The U.S. is considering arming the Syrian rebels as part of a range of options for ousting the regime of President Bashar al-Assad and installing a democratic government, Defense Secretary Chuck Hagel said Thursday.
Hagel said "yes" when asked if the U.S. was rethinking its long-standing opposition to providing weapons and training for the fractious Syrian opposition. However, he quickly added that arming the rebels was only one of the several possible courses of action.
"You look at and rethink all options. It doesn't mean you do or you will," arm the rebels, Hagel said. "I'm in favor of exploring options" that would achieve the objectives of promoting democracy and ending more than two years of civil war in Syria in which an estimated 70,000 people have been killed and more than a million have become refugees."
The policy of the U.S. will be to explore possibilities to "best accomplish those objectives," Hagel said without giving specifics on what else might be included in the range of options the U.S. was considering.
However, President Obama is sending Secretary of State John Kerry to Moscow later this week to press the Russians on ending their aid and support of the Assad regime. Hagel will attend a NATO meeting next month that will consider lifting the European Union's ban on supplying arms to the Syrian opposition.
Sen. John McCain, R-Ariz., and others have pressed the Obama administration to impose a no-fly zone over Syria to ground Assad's air forces, but Gen. Martin Dempsey, the chairman of the Joint Chiefs of Staff, has warned of the difficulties in creating a no-fly zone against Syria's sophisticated air defenses.
Hagel spoke at a joint Pentagon news briefing with his British counterpart Phillip Hammond, the secretary of State for Defense. Both Hagel and Hammond appeared to back away from the "red line" on Syria's use of chemical weapons that Obama has said could trigger U.S. military action.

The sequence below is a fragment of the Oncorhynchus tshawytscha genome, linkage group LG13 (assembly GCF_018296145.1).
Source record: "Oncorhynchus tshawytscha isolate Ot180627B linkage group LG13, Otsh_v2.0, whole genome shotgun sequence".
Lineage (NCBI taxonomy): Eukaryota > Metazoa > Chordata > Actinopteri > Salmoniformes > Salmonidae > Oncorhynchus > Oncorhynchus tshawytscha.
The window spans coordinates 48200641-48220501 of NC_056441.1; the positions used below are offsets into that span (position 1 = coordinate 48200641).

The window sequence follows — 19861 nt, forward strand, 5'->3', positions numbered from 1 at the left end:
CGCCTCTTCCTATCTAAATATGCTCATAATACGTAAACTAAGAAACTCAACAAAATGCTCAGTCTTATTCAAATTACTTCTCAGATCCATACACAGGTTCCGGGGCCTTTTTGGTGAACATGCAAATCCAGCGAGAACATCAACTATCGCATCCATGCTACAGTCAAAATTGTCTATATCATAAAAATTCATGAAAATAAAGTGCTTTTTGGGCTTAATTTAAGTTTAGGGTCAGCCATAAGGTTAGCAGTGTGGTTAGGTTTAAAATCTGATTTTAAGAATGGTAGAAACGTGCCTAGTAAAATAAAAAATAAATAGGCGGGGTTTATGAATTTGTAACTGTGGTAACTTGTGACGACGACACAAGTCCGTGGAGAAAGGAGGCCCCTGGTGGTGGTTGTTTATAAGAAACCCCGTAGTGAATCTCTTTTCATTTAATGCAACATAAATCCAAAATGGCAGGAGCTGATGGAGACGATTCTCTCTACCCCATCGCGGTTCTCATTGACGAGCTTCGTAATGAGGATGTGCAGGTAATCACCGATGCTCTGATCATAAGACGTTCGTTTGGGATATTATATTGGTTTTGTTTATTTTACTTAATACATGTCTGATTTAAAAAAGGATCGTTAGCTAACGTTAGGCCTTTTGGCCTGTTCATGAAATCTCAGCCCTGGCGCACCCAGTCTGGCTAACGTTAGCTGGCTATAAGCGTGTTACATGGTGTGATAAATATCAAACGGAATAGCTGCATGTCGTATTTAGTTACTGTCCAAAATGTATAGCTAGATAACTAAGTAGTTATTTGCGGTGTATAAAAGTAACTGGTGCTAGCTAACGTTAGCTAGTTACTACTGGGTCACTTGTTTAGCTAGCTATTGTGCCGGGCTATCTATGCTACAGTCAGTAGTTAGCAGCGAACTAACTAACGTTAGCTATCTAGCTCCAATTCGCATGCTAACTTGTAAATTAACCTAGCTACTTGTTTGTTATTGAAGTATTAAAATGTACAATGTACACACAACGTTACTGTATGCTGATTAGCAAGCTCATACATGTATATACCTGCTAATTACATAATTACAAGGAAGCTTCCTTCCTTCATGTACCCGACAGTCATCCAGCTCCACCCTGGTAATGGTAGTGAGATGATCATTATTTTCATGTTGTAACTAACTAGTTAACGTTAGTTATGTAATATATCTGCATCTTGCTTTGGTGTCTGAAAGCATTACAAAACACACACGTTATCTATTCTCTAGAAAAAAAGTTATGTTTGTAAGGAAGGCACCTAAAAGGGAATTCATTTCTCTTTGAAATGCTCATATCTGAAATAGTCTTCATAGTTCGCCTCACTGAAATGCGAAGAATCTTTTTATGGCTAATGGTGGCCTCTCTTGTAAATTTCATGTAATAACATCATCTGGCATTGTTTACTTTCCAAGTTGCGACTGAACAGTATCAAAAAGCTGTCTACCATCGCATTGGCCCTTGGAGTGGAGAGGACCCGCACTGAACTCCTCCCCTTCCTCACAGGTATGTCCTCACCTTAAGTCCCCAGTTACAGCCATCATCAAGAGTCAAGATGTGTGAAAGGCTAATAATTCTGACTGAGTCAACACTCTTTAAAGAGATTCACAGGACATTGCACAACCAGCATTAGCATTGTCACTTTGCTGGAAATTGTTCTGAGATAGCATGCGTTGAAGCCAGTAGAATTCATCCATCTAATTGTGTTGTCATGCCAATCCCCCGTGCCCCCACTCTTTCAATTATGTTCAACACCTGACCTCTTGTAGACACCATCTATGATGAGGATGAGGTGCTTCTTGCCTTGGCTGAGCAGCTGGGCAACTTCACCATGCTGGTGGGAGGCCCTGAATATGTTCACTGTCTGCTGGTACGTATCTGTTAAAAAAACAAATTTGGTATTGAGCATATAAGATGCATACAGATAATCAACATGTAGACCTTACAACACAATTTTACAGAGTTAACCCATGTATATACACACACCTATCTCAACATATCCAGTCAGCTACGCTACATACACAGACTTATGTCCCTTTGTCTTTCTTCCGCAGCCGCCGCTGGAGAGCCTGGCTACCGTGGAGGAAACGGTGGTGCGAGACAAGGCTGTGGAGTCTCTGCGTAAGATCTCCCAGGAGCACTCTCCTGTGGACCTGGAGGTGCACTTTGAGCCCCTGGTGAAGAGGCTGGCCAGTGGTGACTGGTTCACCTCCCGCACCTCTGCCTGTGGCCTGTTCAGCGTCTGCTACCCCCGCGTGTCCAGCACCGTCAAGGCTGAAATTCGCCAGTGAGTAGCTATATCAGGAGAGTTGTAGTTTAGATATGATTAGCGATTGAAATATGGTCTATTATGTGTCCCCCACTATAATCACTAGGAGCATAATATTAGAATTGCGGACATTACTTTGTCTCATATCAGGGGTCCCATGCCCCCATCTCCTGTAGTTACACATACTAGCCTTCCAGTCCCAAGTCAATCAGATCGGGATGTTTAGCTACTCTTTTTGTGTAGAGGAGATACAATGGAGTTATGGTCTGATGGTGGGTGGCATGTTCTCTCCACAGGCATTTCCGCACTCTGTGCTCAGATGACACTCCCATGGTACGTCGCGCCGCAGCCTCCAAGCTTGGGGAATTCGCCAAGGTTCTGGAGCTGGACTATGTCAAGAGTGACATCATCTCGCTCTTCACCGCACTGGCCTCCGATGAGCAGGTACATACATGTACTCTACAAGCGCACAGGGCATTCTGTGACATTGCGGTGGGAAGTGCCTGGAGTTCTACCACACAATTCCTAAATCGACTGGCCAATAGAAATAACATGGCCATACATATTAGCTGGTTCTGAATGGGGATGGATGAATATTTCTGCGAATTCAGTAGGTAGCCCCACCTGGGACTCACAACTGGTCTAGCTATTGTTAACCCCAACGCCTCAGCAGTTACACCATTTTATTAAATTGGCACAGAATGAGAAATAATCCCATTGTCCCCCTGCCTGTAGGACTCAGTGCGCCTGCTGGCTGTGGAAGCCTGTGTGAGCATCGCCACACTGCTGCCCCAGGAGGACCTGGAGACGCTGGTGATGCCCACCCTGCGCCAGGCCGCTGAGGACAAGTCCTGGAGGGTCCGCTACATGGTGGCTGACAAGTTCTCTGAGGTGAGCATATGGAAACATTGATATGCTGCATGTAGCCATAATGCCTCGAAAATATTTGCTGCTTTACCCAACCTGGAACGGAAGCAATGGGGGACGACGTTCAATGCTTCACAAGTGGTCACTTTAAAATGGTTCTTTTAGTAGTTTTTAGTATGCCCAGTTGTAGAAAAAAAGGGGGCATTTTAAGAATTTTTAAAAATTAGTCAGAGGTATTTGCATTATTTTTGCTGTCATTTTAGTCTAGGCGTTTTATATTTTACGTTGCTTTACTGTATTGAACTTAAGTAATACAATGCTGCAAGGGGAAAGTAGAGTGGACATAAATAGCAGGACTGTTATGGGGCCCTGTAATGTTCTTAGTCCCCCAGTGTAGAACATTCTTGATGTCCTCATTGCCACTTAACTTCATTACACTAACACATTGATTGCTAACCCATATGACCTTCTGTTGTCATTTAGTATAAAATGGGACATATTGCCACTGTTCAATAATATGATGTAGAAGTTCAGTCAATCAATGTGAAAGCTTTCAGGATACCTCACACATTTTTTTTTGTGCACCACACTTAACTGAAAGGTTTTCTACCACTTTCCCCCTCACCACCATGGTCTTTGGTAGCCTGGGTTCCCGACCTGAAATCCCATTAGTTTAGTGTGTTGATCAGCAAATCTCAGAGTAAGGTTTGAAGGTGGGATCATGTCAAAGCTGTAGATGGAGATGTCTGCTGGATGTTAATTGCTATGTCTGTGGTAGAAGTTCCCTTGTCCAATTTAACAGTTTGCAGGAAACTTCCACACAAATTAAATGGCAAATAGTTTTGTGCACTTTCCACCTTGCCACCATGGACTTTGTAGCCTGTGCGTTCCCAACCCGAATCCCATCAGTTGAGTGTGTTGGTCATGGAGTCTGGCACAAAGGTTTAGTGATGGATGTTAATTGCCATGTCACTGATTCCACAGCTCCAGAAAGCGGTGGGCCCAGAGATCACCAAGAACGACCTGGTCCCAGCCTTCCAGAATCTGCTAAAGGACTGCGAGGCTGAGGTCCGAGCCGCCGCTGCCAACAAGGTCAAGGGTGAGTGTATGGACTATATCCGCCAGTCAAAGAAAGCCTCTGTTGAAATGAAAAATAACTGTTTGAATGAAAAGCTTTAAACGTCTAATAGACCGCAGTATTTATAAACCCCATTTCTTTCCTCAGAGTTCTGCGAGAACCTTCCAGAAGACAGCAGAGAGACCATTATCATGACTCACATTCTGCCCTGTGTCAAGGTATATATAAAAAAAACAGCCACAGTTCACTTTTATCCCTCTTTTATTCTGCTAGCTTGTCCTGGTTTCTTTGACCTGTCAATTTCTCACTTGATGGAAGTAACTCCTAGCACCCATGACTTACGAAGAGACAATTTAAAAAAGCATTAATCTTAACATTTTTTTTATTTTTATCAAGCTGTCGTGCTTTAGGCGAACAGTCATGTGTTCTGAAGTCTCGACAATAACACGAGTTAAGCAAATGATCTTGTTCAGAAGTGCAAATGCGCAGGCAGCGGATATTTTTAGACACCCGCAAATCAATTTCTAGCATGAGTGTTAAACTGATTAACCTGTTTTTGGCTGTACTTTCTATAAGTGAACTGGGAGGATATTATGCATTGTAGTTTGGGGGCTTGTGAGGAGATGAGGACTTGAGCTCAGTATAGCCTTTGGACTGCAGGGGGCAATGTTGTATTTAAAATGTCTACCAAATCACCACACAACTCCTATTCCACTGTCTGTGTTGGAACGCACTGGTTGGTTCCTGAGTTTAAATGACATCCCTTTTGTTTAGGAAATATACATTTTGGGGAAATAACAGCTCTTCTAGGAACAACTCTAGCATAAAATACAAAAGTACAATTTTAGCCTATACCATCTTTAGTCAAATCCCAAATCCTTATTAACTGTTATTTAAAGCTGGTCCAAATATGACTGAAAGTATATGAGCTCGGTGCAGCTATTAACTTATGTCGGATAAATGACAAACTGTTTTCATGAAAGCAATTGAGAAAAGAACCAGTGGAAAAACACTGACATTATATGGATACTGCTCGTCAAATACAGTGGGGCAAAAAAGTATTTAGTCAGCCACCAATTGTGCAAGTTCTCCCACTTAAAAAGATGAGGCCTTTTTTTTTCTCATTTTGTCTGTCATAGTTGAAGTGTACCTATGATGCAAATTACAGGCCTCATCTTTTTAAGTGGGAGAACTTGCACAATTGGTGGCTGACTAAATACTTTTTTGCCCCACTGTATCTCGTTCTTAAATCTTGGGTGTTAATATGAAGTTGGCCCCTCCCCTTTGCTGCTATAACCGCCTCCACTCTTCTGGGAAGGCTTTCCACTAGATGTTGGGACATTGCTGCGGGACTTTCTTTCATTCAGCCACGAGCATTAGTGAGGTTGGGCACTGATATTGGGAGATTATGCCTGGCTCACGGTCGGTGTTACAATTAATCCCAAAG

In recent weeks, Britain, France and Israel have claimed to have found evidence on the use of chemical weapons by Assad's forces. U.S. intelligence agencies with "varying degrees of confidence" have backed up the allies' claims.
Both Hagel and Hammond cautioned that the current evidence needed verification, and said that there were "legal issues" involved in coming up with definitive proof.
The White House has also stressed caution in evaluating evidence of the use of chemical weapons, citing the U.S. experience in Iraq where no weapons of mass destruction were found. Hammond sounded a similar note, saying the allies went to war in Iraq based on evidence "which turned out not to be valid."
The Syrian opposition has charged that Assad's forces used chemical weapons in attacks in Aleppo, Homs and Damascus. Officials of the Assad regime have counter-charged that the rebels used chemical weapons against government forces in an incident in Aleppo. Assad thus far has barred entry to United Nations weapons inspectors seeking to investigate the competing claims.
Despite the lack of definitive proof, Hammond said "the evidence we have is that the (Assad) regime is largely in control" of its chemical weapons stockpiles in Syria. "There is no evidence that the regime has lost control of significant weapons sites yet," Hammond said.